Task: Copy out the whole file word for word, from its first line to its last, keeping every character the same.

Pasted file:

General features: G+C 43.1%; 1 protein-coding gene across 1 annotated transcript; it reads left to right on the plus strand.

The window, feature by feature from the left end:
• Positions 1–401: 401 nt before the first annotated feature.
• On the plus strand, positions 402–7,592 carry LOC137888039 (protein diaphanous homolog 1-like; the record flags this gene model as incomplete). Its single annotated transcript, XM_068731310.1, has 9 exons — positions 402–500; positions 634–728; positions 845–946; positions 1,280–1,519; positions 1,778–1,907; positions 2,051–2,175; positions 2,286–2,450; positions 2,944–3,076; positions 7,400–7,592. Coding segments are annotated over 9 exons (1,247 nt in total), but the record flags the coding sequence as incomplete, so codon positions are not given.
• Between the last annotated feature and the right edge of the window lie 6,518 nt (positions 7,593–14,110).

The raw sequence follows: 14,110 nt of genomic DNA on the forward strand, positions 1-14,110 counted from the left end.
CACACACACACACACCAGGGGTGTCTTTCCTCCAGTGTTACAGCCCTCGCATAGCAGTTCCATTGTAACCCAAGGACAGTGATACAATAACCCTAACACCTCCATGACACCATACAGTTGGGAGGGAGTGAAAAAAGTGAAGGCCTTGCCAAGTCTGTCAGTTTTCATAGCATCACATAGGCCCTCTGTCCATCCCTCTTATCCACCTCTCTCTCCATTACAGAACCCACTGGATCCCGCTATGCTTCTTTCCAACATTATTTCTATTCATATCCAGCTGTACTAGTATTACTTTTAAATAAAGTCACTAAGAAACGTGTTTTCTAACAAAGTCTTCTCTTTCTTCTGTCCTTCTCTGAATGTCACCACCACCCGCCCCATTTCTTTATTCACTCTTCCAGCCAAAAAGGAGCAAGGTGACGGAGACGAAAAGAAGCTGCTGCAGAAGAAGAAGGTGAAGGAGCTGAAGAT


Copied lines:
General features: G+C 43.1%; 1 protein-coding gene across 1 annotated transcript; it reads left to right on the plus strand.

The window, feature by feature from the left end:
• Positions 1–401: 401 nt before the first annotated feature.
• On the plus strand, positions 402–7,592 carry LOC137888039 (protein diaphanous homolog 1-like; the record flags this gene model as incomplete). Its single annotated transcript, XM_068731310.1, has 9 exons — positions 402–500; positions 634–728; positions 845–946; positions 1,280–1,519; positions 1,778–1,907; positions 2,051–2,175; positions 2,286–2,450; positions 2,944–3,076; positions 7,400–7,592. Coding segments are annotated over 9 exons (1,247 nt in total), but the record flags the coding sequence as incomplete, so codon positions are not given.
• Between the last annotated feature and the right edge of the window lie 6,518 nt (positions 7,593–14,110).

The raw sequence follows: 14,110 nt of genomic DNA on the forward strand, positions 1-14,110 counted from the left end.
CACACACACACACACCAGGGGTGTCTTTCCTCCAGTGTTACAGCCCTCGCATAGCAGTTCCATTGTAACCCAAGGACAGTGATACAATAACCCTAACACCTCCATGACACCATACAGTTGGGAGGGAGTGAAAAAAGTGAAGGCCTTGCCAAGTCTGTCAGTTTTCATAGCATCACATAGGCCCTCTGTCCATCCCTCTTATCCACCTCTCTCTCCATTACAGAACCCACTGGATCCCGCTATGCTTCTTTCCAACATTATTTCTATTCATATCCAGCTGTACTAGTATTACTTTTAAATAAAGTCACTAAGAAACGTGTTTTCTAACAAAGTCTTCTCTTTCTTCTGTCCTTCTCTGAATGTCACCACCACCCGCCCCATTTCTTTATTCACTCTTCCAGCCAAAAAGGAGCAAGGTGACGGAGACGAAAAGAAGCTGCTGCAGAAGAAGAAGGTGAAGGAGCTGAAGAT